An independent task force is asking President Obama to close the Guantanamo detention camp in a 577-page report critiquing interrogation methods used since 9/11 under President George W. Bush. NBC's Brian Williams reports.
An independent task force issued a damning review of Bush-era interrogation practices on Tuesday, saying the highest U.S. officials bore ultimate responsibility for the "indisputable" use of torture, and it urged President Barack Obama to close the Guantanamo detention camp by the end of 2014.
In one of the most comprehensive studies of U.S. treatment of terrorism suspects, the panel concluded that never before had there been "the kind of considered and detailed discussions that occurred after 9/11 directly involving a president and his top advisers on the wisdom, propriety and legality of inflicting pain and torment on some detainees in our custody."
"It is indisputable that the United States engaged in the practice of torture," the 11-member task force, assembled by the nonpartisan Constitution Project think tank, said in their 577-page report.
The scathing critique of methods used under the Republican administration of former President George W. Bush also sharpened the focus on the plight of inmates at Guantanamo, which Bush opened and his Democratic successor has failed to close.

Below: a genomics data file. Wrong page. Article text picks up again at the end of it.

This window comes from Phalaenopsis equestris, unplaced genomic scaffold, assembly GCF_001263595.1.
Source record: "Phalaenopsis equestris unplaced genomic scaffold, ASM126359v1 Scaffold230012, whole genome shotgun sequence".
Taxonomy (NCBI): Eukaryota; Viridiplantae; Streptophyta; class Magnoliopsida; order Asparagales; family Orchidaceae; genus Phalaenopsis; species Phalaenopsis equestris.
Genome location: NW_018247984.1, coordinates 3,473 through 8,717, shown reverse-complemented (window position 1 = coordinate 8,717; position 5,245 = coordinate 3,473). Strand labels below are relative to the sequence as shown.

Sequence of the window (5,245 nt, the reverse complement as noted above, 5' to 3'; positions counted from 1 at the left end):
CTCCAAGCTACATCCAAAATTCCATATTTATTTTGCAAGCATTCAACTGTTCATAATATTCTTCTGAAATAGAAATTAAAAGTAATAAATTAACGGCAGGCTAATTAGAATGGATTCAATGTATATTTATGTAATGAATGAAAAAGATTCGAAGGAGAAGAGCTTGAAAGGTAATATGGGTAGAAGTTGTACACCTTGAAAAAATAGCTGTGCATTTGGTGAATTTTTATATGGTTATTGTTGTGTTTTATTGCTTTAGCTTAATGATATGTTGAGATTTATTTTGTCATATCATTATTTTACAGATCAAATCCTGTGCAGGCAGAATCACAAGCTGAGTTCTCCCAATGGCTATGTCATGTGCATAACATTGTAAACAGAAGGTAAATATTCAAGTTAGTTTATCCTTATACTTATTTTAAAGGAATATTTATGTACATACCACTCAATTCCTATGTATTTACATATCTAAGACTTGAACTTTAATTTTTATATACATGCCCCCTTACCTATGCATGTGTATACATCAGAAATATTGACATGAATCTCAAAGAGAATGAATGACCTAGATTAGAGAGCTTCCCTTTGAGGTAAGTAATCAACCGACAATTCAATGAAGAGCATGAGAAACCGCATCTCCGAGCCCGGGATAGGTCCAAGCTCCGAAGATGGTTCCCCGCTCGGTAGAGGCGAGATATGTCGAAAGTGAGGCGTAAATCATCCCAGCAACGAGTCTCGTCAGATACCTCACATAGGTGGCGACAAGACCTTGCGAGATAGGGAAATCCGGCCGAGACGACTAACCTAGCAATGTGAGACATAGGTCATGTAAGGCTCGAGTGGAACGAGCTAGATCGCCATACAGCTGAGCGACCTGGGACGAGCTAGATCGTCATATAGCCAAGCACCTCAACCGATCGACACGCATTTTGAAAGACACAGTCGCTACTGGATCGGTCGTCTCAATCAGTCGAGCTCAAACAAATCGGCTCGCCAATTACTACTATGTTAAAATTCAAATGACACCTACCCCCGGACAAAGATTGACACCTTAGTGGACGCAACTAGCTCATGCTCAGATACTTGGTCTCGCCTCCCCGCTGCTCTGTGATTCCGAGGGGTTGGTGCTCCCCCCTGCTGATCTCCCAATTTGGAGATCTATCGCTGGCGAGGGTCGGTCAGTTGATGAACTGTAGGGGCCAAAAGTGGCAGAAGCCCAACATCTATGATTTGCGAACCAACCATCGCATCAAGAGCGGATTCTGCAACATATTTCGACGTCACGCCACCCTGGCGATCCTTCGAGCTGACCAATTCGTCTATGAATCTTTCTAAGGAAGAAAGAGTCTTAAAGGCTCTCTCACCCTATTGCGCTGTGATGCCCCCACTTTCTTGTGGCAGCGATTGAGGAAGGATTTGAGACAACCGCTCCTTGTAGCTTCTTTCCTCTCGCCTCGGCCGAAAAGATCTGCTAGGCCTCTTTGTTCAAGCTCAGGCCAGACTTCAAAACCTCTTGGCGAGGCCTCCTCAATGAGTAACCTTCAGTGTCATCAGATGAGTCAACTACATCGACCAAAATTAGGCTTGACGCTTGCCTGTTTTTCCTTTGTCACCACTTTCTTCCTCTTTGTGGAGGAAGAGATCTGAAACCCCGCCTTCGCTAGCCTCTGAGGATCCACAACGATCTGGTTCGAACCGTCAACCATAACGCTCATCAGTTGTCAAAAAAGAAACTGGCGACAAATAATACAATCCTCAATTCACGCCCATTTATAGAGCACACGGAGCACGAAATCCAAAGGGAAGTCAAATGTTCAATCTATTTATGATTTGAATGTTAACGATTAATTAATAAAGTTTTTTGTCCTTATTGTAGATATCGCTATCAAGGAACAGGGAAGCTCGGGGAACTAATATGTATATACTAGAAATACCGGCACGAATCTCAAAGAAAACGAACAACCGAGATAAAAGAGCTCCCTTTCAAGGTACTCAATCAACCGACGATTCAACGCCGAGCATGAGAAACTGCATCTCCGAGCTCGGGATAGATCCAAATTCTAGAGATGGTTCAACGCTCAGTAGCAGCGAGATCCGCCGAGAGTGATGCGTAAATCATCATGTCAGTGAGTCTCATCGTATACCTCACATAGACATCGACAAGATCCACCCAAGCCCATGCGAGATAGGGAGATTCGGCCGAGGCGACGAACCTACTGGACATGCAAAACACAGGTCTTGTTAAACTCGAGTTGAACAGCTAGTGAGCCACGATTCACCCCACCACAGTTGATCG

Obama banned abusive interrogation techniques such as waterboarding when he took office in early 2009, but the widely condemned military prison at the U.S. Naval Base in Cuba has remained an object of condemnation by human rights advocates.
A clash between guards and prisoners at the Guantanamo Bay camp last weekend and the release of harrowing accounts by inmates about force-feeding of hunger strikers threw a harsh spotlight on the predicament of the inmates, many held without charge or trial for more than decade.
The task force called the indefinite detention of prisoners at Guantanamo "abhorrent and intolerable" and called for it to be closed by the end of 2014 when NATO's combat mission in Afghanistan is due to end and most U.S. troops will leave.
By then, the 166 Guantanamo prisoners should be tried in civilian or military courts, repatriated or transferred to countries that would not torture them, or moved to U.S. jails, the task force's majority recommended.
But the 2014 goal will be hard to achieve because of legal, legislative and political obstacles Obama faces. While the White House says he remains committed to shutting Guantanamo, he has offered no new path to doing so in his second term.
The release of the encyclopedic report comes in the midst of the latest round of allegations of abuse at Guantanamo - which has become an enduring symbol of widely criticized Bush-era counterterrorism practices - where military officials say 43 prisoners are currently on a hunger strike.
Members of the task force described themselves as the closest thing to a "truth commission" since Obama decided early in his presidency against convening a national commission to investigate post-9/11 practices.